AN innovative new podcast about Perth’s hidden history has been launched by Perth council.
Untold Stories of Perth examines themes of identity, discrimination, and prejudice, with the three 10-minute episodes already uploaded looking at the Ugly Men’s Association which raised money for returned soldiers, a colourful snake charmer, Italian and Chinese communities and the segregation of Aboriginal people.
The podcast was created by local broadcaster Barking Wolf Productions, using the council’s cultural collections such as oral histories.
City of Perth chair commissioner Andrew Hammond said the aim was to allow “some of Perth’s important but less publicised stories to emerge… Indigenous and multicultural stories were high on the list of those the city wanted to explore and make available.”
The first episode examines the Ugly Men’s Association and the amusement park White City it helped set up on the river foreshore, which was eventually shut down over concerns of immorality.
One of its most colourful attractions was snake charmer Rocky Vane, who used to let his reptilian stars bite him in order to promote the snake bite remedy he had on sale. Sadly, it proved ineffective when his wife was bitten during a show and she died.
Undeterred, he was back on stage almost immediately, but within a year his business partner was also killed during a performance and the authorities told poor Rocky it was time to pack up.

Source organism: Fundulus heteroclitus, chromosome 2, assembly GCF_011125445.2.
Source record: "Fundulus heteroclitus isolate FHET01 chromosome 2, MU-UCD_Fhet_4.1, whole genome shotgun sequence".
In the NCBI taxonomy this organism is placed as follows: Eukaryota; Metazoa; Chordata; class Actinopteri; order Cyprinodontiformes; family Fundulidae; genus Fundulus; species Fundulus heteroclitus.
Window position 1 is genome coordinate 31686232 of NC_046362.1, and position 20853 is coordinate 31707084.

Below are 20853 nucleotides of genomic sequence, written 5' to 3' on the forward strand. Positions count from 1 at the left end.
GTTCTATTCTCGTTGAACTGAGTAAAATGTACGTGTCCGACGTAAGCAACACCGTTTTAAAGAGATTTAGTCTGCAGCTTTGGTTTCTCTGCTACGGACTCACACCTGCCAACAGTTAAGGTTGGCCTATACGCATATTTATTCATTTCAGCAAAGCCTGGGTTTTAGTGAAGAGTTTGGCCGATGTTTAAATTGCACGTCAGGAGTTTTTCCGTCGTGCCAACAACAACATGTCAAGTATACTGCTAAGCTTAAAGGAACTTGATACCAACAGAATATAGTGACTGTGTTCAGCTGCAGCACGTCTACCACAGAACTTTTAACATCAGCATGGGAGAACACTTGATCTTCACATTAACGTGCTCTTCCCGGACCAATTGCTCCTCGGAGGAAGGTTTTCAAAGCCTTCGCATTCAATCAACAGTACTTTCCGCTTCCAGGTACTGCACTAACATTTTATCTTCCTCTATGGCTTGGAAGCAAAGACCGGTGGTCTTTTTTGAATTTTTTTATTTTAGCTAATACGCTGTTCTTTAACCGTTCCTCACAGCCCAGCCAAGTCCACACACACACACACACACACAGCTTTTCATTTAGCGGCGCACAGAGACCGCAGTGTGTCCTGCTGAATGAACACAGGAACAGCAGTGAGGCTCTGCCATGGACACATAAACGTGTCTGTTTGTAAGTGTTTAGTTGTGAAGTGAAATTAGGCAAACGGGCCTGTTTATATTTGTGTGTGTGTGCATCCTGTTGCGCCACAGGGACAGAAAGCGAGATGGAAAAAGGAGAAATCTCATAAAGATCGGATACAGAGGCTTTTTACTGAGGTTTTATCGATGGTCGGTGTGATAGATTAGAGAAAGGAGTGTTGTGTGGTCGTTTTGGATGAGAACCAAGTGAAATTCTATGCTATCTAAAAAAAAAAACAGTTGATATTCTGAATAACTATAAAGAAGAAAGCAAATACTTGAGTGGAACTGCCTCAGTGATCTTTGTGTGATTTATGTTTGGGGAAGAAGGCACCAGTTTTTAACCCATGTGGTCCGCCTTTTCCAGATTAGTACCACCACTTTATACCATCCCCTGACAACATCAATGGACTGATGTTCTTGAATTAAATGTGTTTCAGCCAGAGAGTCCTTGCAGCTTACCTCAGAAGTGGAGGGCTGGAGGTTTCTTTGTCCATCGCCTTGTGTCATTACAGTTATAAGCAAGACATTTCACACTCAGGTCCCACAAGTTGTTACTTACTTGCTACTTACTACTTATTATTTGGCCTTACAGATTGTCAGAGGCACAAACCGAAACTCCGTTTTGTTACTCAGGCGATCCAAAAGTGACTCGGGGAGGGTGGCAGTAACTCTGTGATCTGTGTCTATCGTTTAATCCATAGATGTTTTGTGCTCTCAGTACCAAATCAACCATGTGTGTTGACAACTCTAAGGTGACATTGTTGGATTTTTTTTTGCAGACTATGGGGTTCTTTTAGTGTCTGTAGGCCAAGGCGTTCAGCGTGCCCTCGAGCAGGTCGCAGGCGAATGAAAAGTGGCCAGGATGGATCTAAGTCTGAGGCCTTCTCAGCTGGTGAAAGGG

He put his snakes into a rowboat and dumped them on Carnac Island, and many believe the scaly infestation he caused haunts the island to this day.
The episode also addresses the moralistic streak which dominated city life at the time, and the rampant discrimination and segregation of the Perth Prohibited Area.
That segues neatly into episode 2; the Coolbaroo Club. It was a vibrant social community developed by Aboriginal people, including founding member Helena Clarke (nee Murphy) – who at the age of 18, defied discriminatory legislation by hitchhiking to Perth.
The third episode explores the lives of Perth’s early Italian and Chinese communities, and the tensions they felt living in a new community but trying to maintain cultural connection to their former homeland.
Researcher Steve Kinnane features in the podcast and is pleased with what the project has achieved.
“The City of Perth has been doing some amazing work in recent years, revealing the Noongar and wider Aboriginal histories of the city, and it’s a very mature and healing approach to our shared histories in WA,” Mr Kinnane said.
Comm’r Hammond says the podcasts have proved popular.
“The response to the podcasts has already shown the great depth of interest in these stories and this style of podcast in general. It’s important that these lesser known stories from Perth’s history – such as the Prohibited Area – are becoming better known.”
Untold Stories of Perth episodes can be found at: community.perth.wa.gov.au/historycentre/?page_id=2673.
by MIREILLE CHRISTIE